Their phase one trips were centered around the original tithing — gleaning food from fields. We worked in farmers fields, either in the 10% they left for volunteers to harvest or in fields they couldn’t harvest before it went bad. We picked corn, collard greens, potatoes, etc. We also worked with local processors to sort thru the rejected food to separate the rotten, bad food from the simply non-perfect food that is usually thrown out. We then had the opportunity to take food to local shelters and help prepare the meals as well as food banks to give clients the fresh food they seldom receive. To have the experience of working the fields, the education on the amount of food wasted, and the blessing to serve those who need it grounded me in an understanding of how much I have and how small acts can help. Seeing an entire semi truck load of the corn we picked be distributed in two hours at a food bank is something I will never forget.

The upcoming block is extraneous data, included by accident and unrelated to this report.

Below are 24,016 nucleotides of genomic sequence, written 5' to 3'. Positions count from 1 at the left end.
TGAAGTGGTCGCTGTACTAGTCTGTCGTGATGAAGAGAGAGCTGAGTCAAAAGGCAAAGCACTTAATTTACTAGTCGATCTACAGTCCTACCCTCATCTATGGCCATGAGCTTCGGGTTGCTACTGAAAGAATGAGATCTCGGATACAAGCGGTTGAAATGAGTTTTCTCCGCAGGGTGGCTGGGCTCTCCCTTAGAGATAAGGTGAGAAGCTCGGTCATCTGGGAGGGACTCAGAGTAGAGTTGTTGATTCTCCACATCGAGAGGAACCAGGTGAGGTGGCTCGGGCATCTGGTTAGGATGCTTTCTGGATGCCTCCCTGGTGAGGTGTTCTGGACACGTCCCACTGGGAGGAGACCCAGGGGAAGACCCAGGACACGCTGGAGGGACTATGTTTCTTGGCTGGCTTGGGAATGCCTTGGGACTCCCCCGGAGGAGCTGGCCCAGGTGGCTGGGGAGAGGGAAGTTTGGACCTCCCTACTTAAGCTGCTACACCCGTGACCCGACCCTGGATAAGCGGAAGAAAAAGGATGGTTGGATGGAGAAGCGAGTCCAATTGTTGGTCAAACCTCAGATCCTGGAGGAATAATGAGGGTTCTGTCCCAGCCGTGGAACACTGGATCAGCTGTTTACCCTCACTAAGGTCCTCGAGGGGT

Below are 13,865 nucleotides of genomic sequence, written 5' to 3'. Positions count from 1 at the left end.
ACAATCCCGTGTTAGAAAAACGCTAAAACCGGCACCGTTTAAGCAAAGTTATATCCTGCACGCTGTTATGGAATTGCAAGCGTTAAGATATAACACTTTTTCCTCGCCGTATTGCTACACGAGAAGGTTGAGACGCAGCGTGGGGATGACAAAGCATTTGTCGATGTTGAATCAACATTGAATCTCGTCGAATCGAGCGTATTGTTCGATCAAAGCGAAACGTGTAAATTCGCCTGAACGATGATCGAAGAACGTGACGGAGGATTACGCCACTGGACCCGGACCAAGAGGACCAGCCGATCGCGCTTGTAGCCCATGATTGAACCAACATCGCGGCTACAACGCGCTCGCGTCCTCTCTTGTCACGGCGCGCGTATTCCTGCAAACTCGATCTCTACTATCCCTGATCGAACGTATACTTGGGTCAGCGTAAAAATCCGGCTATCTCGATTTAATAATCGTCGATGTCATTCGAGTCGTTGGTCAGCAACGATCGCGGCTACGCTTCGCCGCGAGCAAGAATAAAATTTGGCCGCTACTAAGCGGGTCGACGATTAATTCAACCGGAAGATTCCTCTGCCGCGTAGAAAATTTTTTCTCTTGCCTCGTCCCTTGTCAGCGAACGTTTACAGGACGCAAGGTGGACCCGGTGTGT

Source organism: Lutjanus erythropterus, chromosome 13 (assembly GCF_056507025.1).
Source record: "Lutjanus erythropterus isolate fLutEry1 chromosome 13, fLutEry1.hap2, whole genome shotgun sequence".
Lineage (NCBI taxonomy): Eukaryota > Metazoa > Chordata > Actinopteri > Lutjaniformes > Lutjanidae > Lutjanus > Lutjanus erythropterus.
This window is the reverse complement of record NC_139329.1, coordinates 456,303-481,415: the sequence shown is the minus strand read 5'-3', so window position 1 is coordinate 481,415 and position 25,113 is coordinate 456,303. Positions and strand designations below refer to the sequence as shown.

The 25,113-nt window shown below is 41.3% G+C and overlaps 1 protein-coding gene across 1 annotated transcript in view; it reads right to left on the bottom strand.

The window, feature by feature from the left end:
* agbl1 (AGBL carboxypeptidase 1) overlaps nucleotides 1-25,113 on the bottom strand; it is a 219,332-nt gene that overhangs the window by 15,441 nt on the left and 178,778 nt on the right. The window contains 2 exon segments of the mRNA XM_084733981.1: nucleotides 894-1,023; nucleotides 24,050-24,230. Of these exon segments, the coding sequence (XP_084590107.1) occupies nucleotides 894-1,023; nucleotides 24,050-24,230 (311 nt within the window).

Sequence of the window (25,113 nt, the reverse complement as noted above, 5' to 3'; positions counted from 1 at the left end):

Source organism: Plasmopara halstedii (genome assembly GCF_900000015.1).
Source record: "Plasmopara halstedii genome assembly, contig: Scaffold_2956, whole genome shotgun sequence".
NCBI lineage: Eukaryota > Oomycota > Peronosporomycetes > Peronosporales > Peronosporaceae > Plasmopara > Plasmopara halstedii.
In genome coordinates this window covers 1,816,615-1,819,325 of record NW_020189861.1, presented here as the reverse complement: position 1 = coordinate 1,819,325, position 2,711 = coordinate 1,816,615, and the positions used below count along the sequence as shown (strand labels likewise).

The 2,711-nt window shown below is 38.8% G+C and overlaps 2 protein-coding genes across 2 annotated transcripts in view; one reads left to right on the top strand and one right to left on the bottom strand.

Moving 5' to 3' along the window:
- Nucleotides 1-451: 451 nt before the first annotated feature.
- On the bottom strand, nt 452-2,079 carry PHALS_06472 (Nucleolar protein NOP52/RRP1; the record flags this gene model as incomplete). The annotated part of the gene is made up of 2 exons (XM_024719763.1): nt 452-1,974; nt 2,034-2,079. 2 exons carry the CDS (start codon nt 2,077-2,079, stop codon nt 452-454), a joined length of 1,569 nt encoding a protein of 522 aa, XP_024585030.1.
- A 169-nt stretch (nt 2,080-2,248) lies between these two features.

The phase two program was in Washington DC where we worked in shelters and soup kitchens. The experience of seeing the powerful of this country in the majesty of our capital while working with the homeless, who were often veterans or suffered with addiction colored my views on what it means to be a society that cares for the poor. We also met with our elected representatives to remind them of our collective responsibility to help those who need assistance.

The most powerful memory of the DC trip was the picnic we hosted for families who lived in a shelter. We made food and went to a park and families from a shelter were bused in to enjoy an afternoon away from the violence of the DC inner city. One of our tasks was to take Polaroid photos of the kids and give them to their mothers. This was pre cell phone cameras and these moms didn’t have access to cameras. The appreciation of these moms who wanted a photograph of their child just like all mothers do was another powerful reminder of the inequity of our society and if the things we take for granted.